Changes are already coming to Ohio Sportsbook Bill unveiled yesterday

The Senate’s proposal to legalize sports betting in Ohio just dropped Thursday but there are already changes in the works.

The legislation, detailed at a press conference by Senator Kirk Schuringtakes a very different approach than last year in Ohio. It suggests 40 Total licenses, 20th for mobile and 20th for retail sports betting, all of which are available through an open bid.

The Ohio lottery can also offer sports pools with a fixed rate $ 20 Buy-in.

The billing language also contained some unintended consequences and was missing some other details, Schuring told LSR. These are being clarified to reflect the real intent of the proposal.

These changes could be officially made with a replacement introduced at Wednesday‘s Elect the Gambling Committee Listen. This is also the first opportunity for stakeholders to testify about the OH sports betting legislation.

Changes are coming to Ohio Sportsbook Bill

During the press conference, Schuring mentioned that professional sports teams may not want to apply for a Type A mobile license because they would have to “transfer the bet” or accept the risk. Type B licenses can outsource the bookmaker to the sports betting operator.

That is not directly reflected in the legislation, but it will be, said Schuring:

“I’ve been around a long time and I think I said the first iteration of the bill after examining many, many different eyes. We can make it as clear as I have described. OK?

“So if someone says what you said, we don’t read it that way. Well, I’m going to take a look at it and make sure it reads the way I described it. But what you’ve heard from me is the way it’s designed and how it’s intended. “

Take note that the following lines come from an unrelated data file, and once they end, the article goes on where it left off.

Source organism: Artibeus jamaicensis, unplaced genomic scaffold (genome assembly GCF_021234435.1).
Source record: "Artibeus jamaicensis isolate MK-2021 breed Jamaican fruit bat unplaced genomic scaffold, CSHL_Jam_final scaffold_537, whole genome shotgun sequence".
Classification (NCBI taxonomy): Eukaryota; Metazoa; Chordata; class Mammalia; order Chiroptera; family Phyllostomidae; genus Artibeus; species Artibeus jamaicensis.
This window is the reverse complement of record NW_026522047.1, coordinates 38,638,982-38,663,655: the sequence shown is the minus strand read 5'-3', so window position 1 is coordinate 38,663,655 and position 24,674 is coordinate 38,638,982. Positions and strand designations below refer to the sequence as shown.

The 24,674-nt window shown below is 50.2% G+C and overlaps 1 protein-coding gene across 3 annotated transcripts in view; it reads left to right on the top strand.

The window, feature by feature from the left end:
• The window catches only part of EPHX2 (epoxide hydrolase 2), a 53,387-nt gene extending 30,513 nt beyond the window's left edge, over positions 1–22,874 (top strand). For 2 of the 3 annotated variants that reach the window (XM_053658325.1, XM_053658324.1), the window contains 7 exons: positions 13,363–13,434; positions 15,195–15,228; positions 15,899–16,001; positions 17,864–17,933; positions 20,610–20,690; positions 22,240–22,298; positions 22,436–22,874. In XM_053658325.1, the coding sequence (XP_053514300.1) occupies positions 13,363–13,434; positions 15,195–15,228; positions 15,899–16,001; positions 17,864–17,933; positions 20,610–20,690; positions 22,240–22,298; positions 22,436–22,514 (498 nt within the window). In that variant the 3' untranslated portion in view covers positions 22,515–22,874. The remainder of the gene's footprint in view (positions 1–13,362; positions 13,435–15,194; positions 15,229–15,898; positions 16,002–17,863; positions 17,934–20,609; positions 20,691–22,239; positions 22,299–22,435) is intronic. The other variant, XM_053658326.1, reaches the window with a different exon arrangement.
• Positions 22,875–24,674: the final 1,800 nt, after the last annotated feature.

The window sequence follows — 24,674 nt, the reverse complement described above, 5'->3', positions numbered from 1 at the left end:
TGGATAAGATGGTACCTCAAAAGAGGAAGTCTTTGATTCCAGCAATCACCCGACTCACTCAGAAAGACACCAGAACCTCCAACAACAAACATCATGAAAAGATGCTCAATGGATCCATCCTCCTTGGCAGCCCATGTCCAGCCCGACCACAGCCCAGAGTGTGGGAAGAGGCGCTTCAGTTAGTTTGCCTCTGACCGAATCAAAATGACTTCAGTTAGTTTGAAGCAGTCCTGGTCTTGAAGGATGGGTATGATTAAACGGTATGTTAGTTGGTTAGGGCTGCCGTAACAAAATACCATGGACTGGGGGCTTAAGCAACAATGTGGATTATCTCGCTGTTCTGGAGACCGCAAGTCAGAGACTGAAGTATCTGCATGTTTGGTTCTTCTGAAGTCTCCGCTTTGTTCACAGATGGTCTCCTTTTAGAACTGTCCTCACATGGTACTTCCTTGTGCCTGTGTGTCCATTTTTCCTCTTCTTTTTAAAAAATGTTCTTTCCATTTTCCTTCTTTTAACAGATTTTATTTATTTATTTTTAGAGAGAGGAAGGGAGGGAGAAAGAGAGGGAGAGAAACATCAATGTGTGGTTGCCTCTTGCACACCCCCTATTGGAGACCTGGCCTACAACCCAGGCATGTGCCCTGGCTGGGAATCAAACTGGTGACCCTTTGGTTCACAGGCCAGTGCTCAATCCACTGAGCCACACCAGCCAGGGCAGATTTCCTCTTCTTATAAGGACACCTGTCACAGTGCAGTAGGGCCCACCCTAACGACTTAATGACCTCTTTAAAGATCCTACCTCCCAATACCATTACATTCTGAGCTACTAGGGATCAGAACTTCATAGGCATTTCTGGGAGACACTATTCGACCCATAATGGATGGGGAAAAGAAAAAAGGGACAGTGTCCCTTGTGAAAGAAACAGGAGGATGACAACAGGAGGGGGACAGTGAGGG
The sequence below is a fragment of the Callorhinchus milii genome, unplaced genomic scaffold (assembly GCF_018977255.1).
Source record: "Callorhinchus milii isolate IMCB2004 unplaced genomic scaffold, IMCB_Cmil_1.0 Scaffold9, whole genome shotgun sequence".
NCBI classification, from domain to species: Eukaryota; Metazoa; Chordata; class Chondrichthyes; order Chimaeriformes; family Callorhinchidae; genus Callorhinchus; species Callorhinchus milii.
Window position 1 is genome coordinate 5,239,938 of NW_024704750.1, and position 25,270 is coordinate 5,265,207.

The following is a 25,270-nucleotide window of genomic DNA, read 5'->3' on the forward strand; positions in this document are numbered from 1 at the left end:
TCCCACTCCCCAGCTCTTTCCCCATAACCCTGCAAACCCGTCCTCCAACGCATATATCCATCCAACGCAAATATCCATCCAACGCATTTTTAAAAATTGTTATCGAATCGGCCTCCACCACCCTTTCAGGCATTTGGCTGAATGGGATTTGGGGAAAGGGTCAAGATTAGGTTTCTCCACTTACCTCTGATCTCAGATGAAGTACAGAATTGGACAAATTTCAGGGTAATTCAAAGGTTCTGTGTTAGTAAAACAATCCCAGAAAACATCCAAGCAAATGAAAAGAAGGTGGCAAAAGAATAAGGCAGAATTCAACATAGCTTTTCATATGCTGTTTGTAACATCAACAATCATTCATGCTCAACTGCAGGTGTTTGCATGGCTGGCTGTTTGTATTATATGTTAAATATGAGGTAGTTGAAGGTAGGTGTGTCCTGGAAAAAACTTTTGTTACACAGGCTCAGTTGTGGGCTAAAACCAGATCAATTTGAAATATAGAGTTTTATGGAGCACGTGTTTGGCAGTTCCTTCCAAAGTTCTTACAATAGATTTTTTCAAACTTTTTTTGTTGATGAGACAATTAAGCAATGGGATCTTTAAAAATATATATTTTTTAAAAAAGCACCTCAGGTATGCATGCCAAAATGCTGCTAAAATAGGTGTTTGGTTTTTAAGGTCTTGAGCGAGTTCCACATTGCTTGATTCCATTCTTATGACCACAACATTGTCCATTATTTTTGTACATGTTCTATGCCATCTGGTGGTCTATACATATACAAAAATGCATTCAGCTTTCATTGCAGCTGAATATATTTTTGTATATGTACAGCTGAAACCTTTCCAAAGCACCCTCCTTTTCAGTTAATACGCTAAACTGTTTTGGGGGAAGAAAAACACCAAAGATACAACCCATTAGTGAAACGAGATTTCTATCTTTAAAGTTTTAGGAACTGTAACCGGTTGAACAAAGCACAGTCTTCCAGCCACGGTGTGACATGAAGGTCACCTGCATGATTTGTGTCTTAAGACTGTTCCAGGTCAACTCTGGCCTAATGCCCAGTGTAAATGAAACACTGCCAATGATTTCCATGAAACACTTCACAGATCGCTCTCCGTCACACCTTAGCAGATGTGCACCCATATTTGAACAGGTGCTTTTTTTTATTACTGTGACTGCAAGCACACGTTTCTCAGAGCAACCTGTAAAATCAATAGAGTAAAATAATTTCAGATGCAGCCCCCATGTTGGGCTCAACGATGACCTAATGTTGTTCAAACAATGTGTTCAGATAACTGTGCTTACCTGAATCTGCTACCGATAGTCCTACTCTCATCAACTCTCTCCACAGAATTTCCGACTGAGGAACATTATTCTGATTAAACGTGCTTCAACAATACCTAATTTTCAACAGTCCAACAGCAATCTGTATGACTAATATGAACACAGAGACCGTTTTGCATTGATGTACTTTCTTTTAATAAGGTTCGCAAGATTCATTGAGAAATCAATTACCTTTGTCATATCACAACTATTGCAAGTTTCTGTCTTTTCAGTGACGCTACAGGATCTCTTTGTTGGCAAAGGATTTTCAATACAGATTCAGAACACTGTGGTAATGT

While type A – the Schuring license takes over that of the state 11 Casinos and Racinos will want it – only allow mobile licenses, it was not intended to prevent these licensees from offering sports betting on site. Therefore, the invoice will also be updated so that Type A licensees can also offer sports betting for retailers.

The Type B licenses, which Schuring is most excited about as they are seen as the economic engine, do not contain any guidelines about what a sports betting must include or a minimum investment. The Ohio Casino Control Commission will help to substantiate these guidelines, he said.

The licenses are determined according to the best and not the first bid

The invoice stated that both cellular and retail licenses would be issued based on availability. That’s not true, said Schuring.

“Absolutely not, this is where you get the best economic impact,” he added.

This ties in with the free market approach he wants, which offers everyone the same opportunities with a license. This may not have been what everyone wanted, including the casinos and the professional teams and leagues in Ohio who wanted a license given directly to them. Schuring said he had no intention of “feeding” a license to anyone.

In order to remain as neutral as possible during the process, Schuring also declined private meetings until companies publicly stated what they wanted in the legislation:

“When we started the hearings that I said, I will meet with each individual, but not before they publicly testify. I want people to tell us what they think publicly.

“We’re going to be fair and honest and digest it, and when me and others have to work behind the scenes – the Senate President, the two joint sponsors – we will all give them their due debt. But it won’t be in a back room somewhere. I want to hear what they say publicly. “

Ohio House is still working on its sports betting proposal

The Senate kept his proposal under wraps until Thursday’s press conference. That meant those in the house who were also working on a sports betting proposal for Ohio didn’t learn the details until everyone else did.

MP Brigid Kelly LSR said the bill took an interesting approach, but noted that it hasn’t had time to fully digest it. Kelly is involved in the House’s trial this year and is the only person left of last year’s sports betting sponsors in both chambers. Their legislation is still under construction.

“It’s still a work in progress,” said Kelly. “A lot of work has been done. In my opinion [last year’s bill] You’ve laid a good foundation, but when you bring new people into the mix, you know it’s different perspectives, new conversations. So we’re still working on it. “

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